Document - Ghana: The first executions since 1990

amnesty international


@The first executions since 1990

25 OCTOBER 1993AI INDEX: AFR 28/01/93


Twelve men were executed by firing squad in Ghana on 17 July 1993. These were the first executions known to have taken place in Ghana since February 1990.

In April 1991 the then Secretary (Minister) for Justice in the Ghanaian government told Amnesty International representatives that the absence of executions since February 1990 was the result of deliberate government policy. On 1 January 1992 the government announced that all those who had been on death row for more than 10 years would have their sentences commuted to life imprisonment. Amnesty International is therefore concerned that these executions may represent a change of policy by the Ghanaian government, and fears that further death sentences may be carried out.

The 12 executed men had been convicted of involvement in armed robberies and murders in and around the capital, Accra. Godfrey Nyavie and Mustapha Bruce were convicted of murder and sentenced to death on 17 April 1989 by the Greater Accra Regional Public Tribunal. A woman convicted and sentenced to death with them was not executed. Mohammed Yao Midoagbodzi was sentenced to death for armed robbery by the Eastern Region Public Tribunal in 1988. Atta Bruce, Vincent Kodwo Ayivor, Kwadzo Ackon and Eric Nii Addo were convicted of murder and armed robbery; Benjamin Mireku was convicted of murder and Kwepey Yartey, Kwame Nkansah, Issaka Agege and Zakaria Salifu were convicted of armed robbery. Their dates and places of conviction were not reported.

Death sentences have continued to be passed. Three men, Imoro Issaka, Ibrahim Abubakar and Kwame Donkor, were sentenced to death by the National Public Tribunal in February 1993 following conviction for armed robbery. Amnesty International is concerned that these sentences could be carried out.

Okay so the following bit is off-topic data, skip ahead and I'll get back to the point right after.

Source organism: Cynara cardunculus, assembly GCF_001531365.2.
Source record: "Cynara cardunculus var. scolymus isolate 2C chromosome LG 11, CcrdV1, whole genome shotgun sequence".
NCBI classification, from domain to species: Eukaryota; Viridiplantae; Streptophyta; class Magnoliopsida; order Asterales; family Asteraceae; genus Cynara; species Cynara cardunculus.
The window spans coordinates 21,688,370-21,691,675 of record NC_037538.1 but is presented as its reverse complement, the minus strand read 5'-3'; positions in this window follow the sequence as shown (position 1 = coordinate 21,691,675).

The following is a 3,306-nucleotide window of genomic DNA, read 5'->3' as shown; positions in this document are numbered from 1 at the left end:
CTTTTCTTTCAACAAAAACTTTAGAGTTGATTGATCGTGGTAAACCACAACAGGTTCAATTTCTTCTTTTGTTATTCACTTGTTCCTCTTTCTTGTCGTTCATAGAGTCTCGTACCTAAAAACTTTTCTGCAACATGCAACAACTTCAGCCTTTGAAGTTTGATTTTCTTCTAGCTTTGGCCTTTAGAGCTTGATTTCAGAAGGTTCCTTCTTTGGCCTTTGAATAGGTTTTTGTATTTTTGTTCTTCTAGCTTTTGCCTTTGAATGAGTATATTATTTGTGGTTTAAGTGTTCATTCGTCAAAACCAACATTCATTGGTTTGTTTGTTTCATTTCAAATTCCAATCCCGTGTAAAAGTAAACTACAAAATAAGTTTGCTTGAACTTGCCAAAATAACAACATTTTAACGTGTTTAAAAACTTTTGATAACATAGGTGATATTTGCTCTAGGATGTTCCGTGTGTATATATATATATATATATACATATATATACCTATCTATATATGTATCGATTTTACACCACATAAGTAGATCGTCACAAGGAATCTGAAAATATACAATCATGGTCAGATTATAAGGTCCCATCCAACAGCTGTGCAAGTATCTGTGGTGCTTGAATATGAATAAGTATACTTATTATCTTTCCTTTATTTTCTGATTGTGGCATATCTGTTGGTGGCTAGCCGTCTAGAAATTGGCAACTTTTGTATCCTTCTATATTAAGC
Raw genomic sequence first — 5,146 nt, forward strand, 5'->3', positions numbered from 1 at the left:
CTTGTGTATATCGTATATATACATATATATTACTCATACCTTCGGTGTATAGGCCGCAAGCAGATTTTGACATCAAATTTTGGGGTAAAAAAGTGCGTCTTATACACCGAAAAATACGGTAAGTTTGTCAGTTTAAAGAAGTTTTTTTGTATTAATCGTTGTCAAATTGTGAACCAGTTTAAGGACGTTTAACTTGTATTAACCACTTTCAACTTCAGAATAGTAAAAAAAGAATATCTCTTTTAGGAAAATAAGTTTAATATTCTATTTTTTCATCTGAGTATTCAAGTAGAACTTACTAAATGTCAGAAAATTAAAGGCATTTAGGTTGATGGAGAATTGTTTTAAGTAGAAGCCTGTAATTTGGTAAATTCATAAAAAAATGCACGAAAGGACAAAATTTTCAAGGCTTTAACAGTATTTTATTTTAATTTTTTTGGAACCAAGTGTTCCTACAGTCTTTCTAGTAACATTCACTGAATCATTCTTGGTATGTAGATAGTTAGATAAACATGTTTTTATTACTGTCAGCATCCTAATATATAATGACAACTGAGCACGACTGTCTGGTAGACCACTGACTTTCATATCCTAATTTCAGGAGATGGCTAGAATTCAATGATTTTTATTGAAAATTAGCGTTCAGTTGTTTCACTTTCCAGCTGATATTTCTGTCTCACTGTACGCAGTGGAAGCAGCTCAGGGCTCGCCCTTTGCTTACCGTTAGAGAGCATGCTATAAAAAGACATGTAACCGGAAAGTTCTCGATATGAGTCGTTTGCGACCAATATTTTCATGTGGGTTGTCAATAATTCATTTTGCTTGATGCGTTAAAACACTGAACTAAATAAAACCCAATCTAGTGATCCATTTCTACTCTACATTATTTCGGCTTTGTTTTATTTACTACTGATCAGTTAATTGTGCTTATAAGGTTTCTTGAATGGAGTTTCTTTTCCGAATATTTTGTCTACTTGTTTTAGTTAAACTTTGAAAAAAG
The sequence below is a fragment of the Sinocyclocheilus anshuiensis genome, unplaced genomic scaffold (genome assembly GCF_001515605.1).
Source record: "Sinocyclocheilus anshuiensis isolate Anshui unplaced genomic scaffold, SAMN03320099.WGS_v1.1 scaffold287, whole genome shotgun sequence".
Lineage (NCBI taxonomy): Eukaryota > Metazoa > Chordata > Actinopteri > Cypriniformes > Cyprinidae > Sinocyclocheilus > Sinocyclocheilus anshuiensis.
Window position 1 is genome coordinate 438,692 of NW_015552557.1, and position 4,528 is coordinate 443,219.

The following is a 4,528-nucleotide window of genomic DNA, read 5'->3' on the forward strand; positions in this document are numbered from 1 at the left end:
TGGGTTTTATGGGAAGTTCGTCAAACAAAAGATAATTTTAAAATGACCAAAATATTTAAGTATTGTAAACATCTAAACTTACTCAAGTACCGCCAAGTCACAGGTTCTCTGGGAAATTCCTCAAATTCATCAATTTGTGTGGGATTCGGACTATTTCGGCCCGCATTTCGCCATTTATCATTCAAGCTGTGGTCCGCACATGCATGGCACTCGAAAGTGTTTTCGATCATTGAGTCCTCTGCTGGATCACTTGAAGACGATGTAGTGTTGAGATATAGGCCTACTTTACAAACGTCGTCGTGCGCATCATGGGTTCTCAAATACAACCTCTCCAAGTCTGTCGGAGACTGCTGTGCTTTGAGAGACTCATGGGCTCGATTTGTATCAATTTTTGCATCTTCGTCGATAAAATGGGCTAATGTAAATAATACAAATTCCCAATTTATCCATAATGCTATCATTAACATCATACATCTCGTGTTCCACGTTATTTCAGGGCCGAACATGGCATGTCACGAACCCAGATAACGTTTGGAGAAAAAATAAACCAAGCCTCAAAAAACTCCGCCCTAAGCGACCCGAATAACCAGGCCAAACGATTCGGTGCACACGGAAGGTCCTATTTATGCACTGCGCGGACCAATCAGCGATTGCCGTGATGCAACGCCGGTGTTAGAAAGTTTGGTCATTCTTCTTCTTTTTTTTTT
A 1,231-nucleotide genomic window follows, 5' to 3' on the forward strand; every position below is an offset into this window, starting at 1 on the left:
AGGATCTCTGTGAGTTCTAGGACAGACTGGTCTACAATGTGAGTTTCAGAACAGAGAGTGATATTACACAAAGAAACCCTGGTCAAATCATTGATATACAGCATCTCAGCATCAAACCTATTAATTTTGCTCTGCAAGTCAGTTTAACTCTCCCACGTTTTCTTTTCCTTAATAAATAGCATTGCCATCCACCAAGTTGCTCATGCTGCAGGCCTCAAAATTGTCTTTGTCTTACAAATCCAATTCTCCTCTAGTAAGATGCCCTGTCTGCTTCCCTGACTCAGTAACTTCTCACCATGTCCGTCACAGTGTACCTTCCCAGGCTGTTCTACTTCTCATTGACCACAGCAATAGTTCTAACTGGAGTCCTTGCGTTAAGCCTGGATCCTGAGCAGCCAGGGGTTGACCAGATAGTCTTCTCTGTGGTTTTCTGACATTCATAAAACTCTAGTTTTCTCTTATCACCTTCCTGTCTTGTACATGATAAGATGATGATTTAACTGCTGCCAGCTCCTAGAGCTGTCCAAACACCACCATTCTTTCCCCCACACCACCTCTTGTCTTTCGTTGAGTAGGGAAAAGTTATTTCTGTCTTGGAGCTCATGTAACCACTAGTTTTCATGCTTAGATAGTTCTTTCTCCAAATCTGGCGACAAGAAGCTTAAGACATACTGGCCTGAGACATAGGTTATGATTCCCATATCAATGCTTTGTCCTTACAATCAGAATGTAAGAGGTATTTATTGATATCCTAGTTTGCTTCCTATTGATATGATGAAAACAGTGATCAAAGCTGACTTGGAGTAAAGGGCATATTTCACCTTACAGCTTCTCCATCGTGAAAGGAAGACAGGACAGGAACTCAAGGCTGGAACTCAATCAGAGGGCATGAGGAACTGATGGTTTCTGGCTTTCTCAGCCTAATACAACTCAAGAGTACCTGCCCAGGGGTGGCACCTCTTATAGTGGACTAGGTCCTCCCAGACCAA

Since 1981, when Flight-Lieutenant J.J. Rawlings came to power, over 270 death sentences have been passed of which about 100 are known to have been carried out. The majority of these sentences have been handed down by Public Tribunals for murder and armed robbery. Under the new 1992 Constitution, Parliament passed the Courts Act, No. 459 of 1993, which effectively abolished the National Public Tribunal in July 1993. This was the highest in a system of special courts created in 1982 which were not independent of the executive and whose procedures did not guarantee a fair trial. The new Act allowed appeals from lower Public Tribunals to be made to the higher courts in the ordinary court system. It required chairpersons of Public Tribunals to have the same qualifications as High Court judges and the judiciary was given the main responsibility for their appointment.

Amnesty International is concerned that those already on death row who were sentenced to death by Public Tribunals before July 1993 may not have received trials which conformed to international standards of fairness, in particular that members of the tribunals were not sufficiently independent of the government. In several cases before Public Tribunals, the government interfered in the judicial process. In early 1993 the press, which has recently become more independent of the government, voiced public protests at the renewed government employment of Warrant Officer Salifu Amankwah, convicted of murder and sentenced to death in 1987 but amnestied in 1988 by Flight-Lieutenant Rawlings before his appeal had been heard. It has been widely alleged that his release so soon after conviction was due to his close relationship with the government. He was in charge of a task force dealing with traffic which was notorious for arresting illegally and beating suspects, and was himself convicted of beating and killing a retired accountant. Returned to his former post, the task force apparently revived its brutal methods. The family of the murdered man has not received any compensation from the government.

Amnesty International is unconditionally opposed to the use of the death penalty, which it considers to be a violation of the right to life and to constitute an extreme form of cruel, inhuman and degrading punishment. Amnesty International is urging that the head of state, now civilian President J.J. Rawlings, exercise his executive clemency towards all those still under sentence of death and that no further executions be carried out.



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